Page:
Tuesday, May 18, 2010

Scratching the SDR itch

One of the blogs I regularly read is that of Larry W2LJ. Larry has been watching some of the streamed video presentations about software defined radio (SDR) coming out of Dayton and believes that SDR is now mainstream and the shape of things to come.

I would be dishonest if I said that I have never looked at some of the SDR products and wished that I had one to try. SDR is becoming an itch that many of us would like to scratch. But I suspect that, in my case at least, it is an itch that once scratched would go away. Although I'm sure that software defined radio technology will find increasing use in tomorrow's radios - as it already does in the Elecraft K3 - I hope that "black boxes" controlled via a computer console never completely usurp standalone hardware radios.

Dedicated hardware "just works". General purpose computers are just too much hassle. There are the security issues, the updates, the driver incompatibilities, the crashes, the unfathomable problems. You switch on a radio and it is ready to use. You switch on an SDR and you must then start the computer and wait for it to boot, then start the SDR application and wait for it to load. Is this progress?

Dedicated hardware works until it dies. Computer based devices only work until a new version of Windows comes out that doesn't support it. How many perfectly good printers and scanners have you had to throw away because they wouldn't work with your new computer?

Real radios have an aesthetic and provide a sensory experience that simply cannot be matched by a computer interface. Isn't turning a knob preferable to moving a slider with a mouse? Isn't making a real audio cable easier than trying to configure a virtual one? Many of us prefer a real S-meter to a graphical simulation. Most of us spend far too much time staring at computer screens already.

With real radios you can look at the schematic and get in there with your soldering iron and make modifications or fix faults. With SDR you are dependent on somebody else unless you are a skilled programmer and have access to the source code and development tools.

I can't see myself swapping any of my radios for a black box and a computer application interface any time soon. I'll still work the same bands and the same modes, so what benefits would an SDR give me? A hardware radio is instant-on, intuitive, virus-proof and crash-proof, can't be broken by some application I install on my PC, doesn't lock me into using a particular brand of operating system and won't be made obsolete by the next version.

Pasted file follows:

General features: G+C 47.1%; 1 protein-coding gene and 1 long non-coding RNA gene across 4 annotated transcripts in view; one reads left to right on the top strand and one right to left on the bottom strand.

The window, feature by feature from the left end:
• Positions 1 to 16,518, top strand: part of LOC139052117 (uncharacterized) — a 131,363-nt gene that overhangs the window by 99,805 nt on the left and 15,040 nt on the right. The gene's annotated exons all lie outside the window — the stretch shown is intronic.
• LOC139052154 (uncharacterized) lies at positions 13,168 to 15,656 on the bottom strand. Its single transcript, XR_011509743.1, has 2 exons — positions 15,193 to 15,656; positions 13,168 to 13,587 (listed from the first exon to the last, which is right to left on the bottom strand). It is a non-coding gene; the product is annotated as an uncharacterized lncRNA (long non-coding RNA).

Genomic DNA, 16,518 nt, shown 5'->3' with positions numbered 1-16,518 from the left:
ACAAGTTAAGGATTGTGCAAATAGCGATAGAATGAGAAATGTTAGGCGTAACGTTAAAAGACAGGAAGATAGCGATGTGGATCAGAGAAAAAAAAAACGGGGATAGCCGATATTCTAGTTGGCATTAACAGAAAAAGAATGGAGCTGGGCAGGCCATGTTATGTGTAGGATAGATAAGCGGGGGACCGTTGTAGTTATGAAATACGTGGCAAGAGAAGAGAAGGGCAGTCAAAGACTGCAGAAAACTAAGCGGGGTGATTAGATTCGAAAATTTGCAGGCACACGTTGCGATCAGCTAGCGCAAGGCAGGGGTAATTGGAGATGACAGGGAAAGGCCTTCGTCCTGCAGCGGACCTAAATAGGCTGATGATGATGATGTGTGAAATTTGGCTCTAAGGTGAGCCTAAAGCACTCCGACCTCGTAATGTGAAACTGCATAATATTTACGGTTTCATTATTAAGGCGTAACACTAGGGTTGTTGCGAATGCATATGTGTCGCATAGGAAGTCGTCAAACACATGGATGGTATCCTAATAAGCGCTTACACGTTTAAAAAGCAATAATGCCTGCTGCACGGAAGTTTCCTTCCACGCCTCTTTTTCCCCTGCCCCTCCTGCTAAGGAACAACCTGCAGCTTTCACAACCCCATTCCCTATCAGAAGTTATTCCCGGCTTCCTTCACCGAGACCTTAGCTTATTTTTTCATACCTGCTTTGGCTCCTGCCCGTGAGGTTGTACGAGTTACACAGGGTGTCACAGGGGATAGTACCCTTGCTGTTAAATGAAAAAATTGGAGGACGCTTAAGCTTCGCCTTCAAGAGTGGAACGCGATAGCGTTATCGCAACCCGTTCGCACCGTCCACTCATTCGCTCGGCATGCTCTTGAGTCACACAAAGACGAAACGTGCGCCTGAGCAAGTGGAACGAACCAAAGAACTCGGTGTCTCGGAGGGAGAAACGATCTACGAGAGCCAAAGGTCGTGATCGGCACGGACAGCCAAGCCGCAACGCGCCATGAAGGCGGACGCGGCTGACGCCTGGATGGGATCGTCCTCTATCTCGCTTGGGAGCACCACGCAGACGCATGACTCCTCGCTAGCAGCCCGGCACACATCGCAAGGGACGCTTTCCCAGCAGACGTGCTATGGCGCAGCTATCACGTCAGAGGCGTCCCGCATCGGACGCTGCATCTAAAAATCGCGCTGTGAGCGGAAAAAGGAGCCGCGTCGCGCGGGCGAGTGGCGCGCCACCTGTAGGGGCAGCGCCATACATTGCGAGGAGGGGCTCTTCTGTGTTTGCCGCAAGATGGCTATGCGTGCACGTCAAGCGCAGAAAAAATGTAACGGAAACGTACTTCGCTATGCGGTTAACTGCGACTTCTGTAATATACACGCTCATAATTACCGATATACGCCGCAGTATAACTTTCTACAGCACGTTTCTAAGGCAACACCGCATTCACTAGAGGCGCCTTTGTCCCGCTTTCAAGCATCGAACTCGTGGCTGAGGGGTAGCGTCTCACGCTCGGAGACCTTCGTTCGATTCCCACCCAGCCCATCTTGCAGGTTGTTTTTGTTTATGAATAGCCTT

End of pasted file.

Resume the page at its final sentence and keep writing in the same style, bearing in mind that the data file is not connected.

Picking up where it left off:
Theodore said...

You are sooo right Julian. I could not agree more. Recently, I had to finally replace my dying PC. Then the fun started. Which of my extensive library of digital modes programs (amongst others) will work with which OS. Oh... sorry you will need to buy windows 7 professional for XP compatibility, $400 please. It was a nightmare, and I hope I don't have to do it again soon. I think the SDR concept is great, but despite what the FLEX reviews say, it is still always a work in progress, driven by the loudest squealers. All the other poor sods have to go along with them or lose the continuous firmware upgrade stakes. They are also ugly, look at the flex, have no personality and are at the total mercy of the PC. But the fan boys will defend their baby with all their might. If you want to feel like you are in the "military SDR radio" group just get Ham radio deluxe, connect it to your normal radio and you can control most everything you want. After all, who wants to make their radio just like windows, fix all the bugs after you buy it !!!

Keith said...

Hi Julian on May 24th Workington Radio club will be having a talk on SDR's ( Hermes project ) so if you make it you can make a more informed decision - as to wether you would entertain such devices.

Jay Dighsx said...

I agree that an SDR rig does put yet another layer between you and the actual workings of the rig. But that said I've got an IC7000 and an FT-857 neither of which I'd have a snowballs chance in hell of fixing if they broke. Or even being able to open up and follow how things work.